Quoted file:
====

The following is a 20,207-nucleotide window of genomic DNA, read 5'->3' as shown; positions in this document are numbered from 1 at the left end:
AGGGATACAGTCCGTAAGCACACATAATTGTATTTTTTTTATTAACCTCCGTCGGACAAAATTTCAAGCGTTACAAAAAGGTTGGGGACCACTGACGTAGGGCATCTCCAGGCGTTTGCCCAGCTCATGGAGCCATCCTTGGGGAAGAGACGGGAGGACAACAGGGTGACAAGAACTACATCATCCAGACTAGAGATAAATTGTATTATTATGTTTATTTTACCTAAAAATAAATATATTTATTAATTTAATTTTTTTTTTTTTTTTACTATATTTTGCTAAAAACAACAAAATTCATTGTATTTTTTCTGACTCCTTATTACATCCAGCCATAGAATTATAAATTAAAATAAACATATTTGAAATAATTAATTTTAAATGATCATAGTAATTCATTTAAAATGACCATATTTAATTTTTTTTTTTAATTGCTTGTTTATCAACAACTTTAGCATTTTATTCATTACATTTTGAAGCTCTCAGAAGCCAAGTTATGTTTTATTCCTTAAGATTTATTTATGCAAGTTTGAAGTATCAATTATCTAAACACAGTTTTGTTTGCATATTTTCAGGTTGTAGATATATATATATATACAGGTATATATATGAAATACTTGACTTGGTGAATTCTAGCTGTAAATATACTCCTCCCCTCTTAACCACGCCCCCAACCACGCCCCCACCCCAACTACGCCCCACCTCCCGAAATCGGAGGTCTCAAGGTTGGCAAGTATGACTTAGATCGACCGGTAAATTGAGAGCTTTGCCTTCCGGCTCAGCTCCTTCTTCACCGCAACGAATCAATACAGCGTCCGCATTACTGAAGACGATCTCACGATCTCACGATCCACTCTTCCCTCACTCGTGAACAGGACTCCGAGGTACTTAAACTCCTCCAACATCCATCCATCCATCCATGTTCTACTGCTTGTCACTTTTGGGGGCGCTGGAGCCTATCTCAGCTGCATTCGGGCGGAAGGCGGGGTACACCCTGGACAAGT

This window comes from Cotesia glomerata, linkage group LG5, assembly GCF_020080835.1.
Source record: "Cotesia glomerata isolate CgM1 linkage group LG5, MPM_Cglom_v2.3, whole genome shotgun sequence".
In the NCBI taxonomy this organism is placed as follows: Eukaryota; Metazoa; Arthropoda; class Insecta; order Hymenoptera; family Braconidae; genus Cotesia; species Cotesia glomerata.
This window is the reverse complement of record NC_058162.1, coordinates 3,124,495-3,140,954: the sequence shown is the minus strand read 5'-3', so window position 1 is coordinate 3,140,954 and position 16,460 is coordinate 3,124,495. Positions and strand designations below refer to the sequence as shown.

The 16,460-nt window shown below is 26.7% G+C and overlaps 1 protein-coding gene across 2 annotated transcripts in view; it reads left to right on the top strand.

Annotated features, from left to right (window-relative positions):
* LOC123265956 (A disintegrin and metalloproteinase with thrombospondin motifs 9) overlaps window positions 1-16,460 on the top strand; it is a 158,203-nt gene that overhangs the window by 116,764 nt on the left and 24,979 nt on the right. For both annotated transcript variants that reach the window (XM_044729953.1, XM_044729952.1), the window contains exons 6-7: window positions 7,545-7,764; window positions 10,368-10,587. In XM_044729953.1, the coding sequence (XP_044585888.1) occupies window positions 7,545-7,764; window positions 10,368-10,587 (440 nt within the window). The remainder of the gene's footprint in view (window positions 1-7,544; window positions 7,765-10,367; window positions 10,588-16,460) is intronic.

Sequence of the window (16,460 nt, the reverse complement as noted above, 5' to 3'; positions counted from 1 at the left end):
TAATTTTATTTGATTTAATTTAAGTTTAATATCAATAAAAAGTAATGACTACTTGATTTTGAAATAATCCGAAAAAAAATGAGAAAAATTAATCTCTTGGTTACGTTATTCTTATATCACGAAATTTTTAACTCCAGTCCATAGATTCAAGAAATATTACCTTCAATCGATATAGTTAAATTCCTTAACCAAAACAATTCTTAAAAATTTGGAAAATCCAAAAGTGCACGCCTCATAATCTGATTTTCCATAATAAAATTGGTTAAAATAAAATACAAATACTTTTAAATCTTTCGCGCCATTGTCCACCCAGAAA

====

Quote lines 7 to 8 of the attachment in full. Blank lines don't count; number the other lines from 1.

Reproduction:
The 16,460-nt window shown below is 26.7% G+C and overlaps 1 protein-coding gene across 2 annotated transcripts in view; it reads left to right on the top strand.

Annotated features, from left to right (window-relative positions):